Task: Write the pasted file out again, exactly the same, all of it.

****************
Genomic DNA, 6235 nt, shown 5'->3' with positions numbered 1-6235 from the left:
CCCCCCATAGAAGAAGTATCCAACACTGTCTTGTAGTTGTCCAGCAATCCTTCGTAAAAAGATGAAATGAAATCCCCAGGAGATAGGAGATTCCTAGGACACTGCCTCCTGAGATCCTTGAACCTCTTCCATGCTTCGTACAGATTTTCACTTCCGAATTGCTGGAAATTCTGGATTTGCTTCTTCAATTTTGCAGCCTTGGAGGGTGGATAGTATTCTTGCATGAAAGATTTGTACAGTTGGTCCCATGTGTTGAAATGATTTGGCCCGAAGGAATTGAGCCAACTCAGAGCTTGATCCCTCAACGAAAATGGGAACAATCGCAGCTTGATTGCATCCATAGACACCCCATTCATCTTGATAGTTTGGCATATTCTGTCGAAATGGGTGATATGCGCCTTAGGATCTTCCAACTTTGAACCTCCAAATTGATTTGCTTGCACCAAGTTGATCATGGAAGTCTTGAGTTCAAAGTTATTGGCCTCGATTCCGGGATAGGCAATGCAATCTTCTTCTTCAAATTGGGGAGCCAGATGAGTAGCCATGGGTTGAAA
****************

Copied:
Genomic DNA, 6235 nt, shown 5'->3' with positions numbered 1-6235 from the left:
CCCCCCATAGAAGAAGTATCCAACACTGTCTTGTAGTTGTCCAGCAATCCTTCGTAAAAAGATGAAATGAAATCCCCAGGAGATAGGAGATTCCTAGGACACTGCCTCCTGAGATCCTTGAACCTCTTCCATGCTTCGTACAGATTTTCACTTCCGAATTGCTGGAAATTCTGGATTTGCTTCTTCAATTTTGCAGCCTTGGAGGGTGGATAGTATTCTTGCATGAAAGATTTGTACAGTTGGTCCCATGTGTTGAAATGATTTGGCCCGAAGGAATTGAGCCAACTCAGAGCTTGATCCCTCAACGAAAATGGGAACAATCGCAGCTTGATTGCATCCATAGACACCCCATTCATCTTGATAGTTTGGCATATTCTGTCGAAATGGGTGATATGCGCCTTAGGATCTTCCAACTTTGAACCTCCAAATTGATTTGCTTGCACCAAGTTGATCATGGAAGTCTTGAGTTCAAAGTTATTGGCCTCGATTCCGGGATAGGCAATGCAATCTTCTTCTTCAAATTGGGGAGCCAGATGAGTAGCCATGGGTTGAAA